As Real Clear Politics put it:

So Obama owes most of his victory margin to negative personal campaigning, while Republicans held the House despite — or because of — their opposition to big-government policies.

And even if you reject that analysis of the campaign, which perspective on the campaign is correct is less important than the fact that there is disagreement about and many different explanations for Obama’s win.  

We do not in fact know why voters vote the way they do. Anyone who has done any door-to-door campaigning or other retail politicking knows that voters are often irrational, using absurd proxy issues as their criteria for supporting one candidate over the others. Our system doesn’t allow voters to say why they prefer one candidate over another, merely that they do.

Since voters do not get to say why they prefer a candidate, and since the candidates themselves say many things during a campaign, there can be no clear knowledge of why a candidate has won and another has lost.

To allow elected officials to claim a mandate would be to suspend our system of government. We have a system built with layer upon layer of checks and balances, intended to make only the most popular and obvious decisions easy. Mandates for recently elected politicians are not part of that system. To suspend the rules and let a candidate who claims a mandate have his way could have disastrous consequences. 

As Vice Presidential candidate Paul Ryan told

“Raising tax rates hurts economic growth and of all things we need right now, to prevent a fiscal cliff, prevent a recession, prevent a debt crisis, is we need people to go back to work,” Ryan said. “There are other ways of getting more revenue into our government without damaging the economy, and that’s the kind of thing we hope to achieve.”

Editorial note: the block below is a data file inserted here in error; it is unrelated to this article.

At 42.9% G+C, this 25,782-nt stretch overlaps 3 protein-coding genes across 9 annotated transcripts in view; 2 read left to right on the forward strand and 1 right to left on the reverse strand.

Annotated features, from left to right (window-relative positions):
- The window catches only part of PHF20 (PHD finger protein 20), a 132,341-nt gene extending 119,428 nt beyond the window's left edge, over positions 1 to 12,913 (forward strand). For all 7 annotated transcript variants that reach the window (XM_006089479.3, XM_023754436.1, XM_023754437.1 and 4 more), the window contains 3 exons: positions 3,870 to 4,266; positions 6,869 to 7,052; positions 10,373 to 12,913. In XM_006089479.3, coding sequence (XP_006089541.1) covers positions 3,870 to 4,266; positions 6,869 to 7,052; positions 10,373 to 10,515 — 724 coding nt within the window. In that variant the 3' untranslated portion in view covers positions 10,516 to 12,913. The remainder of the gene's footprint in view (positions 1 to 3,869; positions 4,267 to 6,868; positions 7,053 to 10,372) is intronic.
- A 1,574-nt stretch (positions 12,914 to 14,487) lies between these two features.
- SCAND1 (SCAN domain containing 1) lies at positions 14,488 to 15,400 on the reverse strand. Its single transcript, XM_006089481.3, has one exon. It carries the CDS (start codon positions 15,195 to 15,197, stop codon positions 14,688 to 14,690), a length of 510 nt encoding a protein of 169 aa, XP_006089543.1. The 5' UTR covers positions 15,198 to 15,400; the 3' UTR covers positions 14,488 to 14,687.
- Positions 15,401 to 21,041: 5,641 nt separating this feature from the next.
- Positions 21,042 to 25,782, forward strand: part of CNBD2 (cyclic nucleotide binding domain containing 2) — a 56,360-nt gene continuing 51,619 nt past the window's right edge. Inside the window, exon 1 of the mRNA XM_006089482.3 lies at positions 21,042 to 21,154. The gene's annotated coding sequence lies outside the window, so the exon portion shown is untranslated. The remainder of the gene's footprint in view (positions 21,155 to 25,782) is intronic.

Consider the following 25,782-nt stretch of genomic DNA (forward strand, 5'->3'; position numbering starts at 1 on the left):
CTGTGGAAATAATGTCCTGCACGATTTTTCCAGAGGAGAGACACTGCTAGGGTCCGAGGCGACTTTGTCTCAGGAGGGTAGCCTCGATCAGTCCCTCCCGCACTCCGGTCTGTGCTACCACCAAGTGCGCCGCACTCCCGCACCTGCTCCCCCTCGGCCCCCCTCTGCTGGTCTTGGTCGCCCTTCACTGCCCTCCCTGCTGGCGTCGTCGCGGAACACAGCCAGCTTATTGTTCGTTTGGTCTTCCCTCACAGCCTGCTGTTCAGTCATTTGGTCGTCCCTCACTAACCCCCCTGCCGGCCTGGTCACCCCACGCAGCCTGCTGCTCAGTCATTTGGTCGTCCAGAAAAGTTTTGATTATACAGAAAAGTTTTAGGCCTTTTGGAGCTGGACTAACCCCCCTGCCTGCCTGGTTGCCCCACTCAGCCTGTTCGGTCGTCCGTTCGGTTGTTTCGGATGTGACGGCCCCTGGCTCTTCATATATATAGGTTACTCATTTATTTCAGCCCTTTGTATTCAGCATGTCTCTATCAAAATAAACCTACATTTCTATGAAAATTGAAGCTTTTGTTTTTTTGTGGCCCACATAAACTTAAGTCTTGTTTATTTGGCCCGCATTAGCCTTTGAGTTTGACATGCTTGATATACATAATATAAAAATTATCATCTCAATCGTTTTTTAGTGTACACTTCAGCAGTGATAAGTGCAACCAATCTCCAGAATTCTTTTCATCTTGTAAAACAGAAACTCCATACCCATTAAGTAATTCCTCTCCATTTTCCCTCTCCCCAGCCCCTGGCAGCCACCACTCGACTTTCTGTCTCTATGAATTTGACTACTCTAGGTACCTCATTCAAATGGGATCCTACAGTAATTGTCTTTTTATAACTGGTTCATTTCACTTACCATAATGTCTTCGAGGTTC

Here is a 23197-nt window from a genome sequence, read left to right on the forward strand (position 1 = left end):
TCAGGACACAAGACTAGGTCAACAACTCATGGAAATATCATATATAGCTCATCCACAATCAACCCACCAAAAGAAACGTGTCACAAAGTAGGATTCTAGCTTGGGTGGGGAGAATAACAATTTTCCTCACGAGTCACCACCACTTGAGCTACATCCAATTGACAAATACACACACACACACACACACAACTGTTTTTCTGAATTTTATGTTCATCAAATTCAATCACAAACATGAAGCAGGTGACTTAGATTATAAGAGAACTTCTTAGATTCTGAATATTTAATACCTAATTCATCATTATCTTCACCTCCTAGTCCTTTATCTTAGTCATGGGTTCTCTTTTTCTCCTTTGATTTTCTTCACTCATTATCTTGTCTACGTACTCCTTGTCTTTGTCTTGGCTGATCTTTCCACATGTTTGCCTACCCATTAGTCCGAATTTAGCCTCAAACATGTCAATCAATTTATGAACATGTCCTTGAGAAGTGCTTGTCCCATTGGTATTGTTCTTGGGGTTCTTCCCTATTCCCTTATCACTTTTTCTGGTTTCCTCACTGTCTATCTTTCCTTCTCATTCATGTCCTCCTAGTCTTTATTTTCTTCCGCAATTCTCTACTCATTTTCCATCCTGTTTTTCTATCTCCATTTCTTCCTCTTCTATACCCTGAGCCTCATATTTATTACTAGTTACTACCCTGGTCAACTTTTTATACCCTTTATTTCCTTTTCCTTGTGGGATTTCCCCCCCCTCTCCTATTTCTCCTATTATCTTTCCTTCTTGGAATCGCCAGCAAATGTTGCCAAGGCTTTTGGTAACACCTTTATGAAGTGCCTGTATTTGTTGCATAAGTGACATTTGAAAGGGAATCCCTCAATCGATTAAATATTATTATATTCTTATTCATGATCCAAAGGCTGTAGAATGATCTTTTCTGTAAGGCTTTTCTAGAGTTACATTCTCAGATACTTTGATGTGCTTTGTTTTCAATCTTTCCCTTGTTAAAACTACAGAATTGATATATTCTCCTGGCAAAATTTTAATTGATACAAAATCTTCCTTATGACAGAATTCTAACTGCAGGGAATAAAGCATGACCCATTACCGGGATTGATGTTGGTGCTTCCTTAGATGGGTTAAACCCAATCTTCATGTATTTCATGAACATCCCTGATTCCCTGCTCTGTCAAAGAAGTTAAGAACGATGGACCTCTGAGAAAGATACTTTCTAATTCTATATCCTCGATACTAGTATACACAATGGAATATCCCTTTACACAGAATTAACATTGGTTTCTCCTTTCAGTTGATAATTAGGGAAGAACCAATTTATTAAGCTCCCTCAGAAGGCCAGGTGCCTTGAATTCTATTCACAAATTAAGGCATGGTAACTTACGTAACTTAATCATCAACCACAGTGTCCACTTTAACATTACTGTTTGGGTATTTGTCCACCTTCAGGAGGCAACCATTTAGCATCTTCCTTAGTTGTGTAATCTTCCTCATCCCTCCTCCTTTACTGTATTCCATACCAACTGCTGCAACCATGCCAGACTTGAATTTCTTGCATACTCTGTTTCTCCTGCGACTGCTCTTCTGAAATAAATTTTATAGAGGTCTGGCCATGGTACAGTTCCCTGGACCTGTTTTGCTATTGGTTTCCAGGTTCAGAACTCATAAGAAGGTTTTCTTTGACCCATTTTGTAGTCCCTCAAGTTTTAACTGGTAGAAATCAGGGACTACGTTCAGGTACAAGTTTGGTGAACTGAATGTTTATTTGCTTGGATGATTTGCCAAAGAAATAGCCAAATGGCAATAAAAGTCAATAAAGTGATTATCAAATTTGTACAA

No one elected official, even if a presidential candidate were to win every state, is supposed to be able to carry out all the functions of government. How much less then, a president whose election depended on less than half of one percent of the electorate.

McConnell explained that every successful candidate was elected, and if one has a mandate, so do they all.  Each is given confidence by the voters who elected them to pursue the policies they want to follow.  We elect officials to office, not a king to a throne.

Mr. Obama in particular ran on issues — the availability of contraception, continued funding for Big Bird, and not using binders to contain female job seekers’ credentials — that fail to describe a real policy agenda. To yield to him the greater authority on a campaign platform such as that is at once nonsensical and dangerous. 

Our elections serve only to put people into office. They do not say what those people are allowed to do — our Constitution and laws do. 

Beware any official who claims a mandate. What he is really saying is he doesn’t believe in our system of government.